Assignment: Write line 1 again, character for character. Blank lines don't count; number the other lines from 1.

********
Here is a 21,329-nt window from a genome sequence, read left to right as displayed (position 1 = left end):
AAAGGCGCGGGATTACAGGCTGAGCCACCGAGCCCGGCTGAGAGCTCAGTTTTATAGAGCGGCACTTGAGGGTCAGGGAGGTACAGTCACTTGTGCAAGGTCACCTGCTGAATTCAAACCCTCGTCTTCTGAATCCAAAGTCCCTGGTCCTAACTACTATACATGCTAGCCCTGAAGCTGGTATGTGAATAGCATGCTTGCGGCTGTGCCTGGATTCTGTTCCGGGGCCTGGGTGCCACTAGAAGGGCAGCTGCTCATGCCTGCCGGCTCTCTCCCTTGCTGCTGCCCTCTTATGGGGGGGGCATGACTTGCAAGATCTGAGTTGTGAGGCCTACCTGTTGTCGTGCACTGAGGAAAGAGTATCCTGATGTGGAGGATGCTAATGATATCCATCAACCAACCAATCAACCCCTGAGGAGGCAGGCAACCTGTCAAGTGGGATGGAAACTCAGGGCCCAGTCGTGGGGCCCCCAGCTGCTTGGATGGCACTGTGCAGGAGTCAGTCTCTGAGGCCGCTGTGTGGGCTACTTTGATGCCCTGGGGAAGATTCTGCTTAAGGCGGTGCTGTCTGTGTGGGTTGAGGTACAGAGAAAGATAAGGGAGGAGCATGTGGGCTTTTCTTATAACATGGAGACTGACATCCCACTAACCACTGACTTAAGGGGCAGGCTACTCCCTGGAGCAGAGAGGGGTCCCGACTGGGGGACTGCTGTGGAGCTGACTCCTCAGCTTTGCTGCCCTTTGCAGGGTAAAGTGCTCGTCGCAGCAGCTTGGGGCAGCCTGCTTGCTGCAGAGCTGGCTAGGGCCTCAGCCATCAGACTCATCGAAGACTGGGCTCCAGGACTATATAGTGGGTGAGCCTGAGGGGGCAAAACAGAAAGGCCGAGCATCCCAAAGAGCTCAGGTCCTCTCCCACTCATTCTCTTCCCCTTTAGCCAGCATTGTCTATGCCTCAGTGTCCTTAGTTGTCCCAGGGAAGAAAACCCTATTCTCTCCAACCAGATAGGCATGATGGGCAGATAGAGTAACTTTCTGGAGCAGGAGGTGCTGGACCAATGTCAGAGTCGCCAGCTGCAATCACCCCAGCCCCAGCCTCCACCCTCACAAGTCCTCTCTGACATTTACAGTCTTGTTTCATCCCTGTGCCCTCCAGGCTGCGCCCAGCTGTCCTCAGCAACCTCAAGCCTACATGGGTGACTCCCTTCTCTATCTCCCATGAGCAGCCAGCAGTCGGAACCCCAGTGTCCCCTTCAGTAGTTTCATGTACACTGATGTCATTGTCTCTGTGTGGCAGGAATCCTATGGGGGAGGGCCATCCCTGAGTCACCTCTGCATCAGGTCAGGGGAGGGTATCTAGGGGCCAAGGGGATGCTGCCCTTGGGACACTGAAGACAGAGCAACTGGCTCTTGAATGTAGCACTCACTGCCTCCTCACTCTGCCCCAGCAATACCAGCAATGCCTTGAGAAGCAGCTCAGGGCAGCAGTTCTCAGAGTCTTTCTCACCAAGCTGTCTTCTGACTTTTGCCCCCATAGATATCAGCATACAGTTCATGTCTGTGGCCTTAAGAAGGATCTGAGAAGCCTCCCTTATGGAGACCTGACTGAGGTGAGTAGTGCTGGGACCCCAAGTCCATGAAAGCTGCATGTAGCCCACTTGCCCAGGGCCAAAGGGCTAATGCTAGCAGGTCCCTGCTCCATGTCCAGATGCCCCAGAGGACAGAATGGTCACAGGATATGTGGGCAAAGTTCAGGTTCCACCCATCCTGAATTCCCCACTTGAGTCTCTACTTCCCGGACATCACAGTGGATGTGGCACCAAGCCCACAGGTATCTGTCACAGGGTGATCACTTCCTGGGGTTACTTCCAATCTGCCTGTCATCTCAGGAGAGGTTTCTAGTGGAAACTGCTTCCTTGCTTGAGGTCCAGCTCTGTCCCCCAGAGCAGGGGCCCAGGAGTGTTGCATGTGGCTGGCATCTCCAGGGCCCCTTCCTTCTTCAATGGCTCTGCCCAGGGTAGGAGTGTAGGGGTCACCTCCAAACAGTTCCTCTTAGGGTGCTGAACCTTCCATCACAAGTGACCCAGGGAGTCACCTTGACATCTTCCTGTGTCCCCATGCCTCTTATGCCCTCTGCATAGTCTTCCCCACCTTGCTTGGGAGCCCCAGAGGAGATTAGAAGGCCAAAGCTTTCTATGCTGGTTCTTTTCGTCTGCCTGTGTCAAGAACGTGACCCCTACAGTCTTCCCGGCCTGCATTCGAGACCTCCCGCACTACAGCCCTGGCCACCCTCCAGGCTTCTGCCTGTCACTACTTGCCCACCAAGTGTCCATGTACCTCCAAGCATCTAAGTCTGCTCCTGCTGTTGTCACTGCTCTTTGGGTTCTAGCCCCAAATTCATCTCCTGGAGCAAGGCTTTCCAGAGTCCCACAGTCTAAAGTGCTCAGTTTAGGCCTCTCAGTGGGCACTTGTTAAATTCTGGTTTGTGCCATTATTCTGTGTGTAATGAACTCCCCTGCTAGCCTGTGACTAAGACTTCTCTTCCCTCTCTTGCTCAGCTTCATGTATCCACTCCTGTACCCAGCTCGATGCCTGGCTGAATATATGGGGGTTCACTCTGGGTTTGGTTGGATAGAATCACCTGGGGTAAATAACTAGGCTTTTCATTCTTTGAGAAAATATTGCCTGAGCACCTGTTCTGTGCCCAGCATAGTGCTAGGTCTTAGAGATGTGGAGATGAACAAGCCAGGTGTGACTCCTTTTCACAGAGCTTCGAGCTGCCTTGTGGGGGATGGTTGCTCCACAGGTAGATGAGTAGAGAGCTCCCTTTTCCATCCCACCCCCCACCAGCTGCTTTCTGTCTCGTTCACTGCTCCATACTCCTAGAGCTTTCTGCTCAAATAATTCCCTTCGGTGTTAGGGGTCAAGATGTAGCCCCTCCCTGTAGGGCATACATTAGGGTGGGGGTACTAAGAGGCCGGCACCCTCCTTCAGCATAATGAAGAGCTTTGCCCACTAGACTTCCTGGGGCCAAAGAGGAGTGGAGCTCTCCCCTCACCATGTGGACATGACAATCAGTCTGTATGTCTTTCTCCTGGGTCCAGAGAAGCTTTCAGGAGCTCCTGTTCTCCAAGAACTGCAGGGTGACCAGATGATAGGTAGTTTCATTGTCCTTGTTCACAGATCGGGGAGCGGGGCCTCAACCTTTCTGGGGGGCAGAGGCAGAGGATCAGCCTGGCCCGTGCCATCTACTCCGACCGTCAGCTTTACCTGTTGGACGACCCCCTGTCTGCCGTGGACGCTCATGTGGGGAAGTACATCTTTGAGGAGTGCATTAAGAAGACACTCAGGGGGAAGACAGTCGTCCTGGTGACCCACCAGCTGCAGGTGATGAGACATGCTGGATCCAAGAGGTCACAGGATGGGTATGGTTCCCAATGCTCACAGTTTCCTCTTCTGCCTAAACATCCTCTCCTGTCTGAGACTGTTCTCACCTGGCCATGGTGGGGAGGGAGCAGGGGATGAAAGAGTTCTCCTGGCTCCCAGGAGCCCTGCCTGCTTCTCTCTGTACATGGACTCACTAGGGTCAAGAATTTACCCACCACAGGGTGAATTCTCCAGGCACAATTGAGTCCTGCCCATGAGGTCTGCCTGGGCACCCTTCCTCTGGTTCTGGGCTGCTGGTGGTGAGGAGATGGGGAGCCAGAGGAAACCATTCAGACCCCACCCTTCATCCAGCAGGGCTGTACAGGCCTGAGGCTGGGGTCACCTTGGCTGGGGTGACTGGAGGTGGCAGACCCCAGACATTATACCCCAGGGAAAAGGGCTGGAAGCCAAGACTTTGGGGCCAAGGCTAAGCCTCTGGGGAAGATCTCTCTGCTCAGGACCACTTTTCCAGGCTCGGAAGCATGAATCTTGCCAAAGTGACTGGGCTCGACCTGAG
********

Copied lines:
Here is a 21,329-nt window from a genome sequence, read left to right as displayed (position 1 = left end):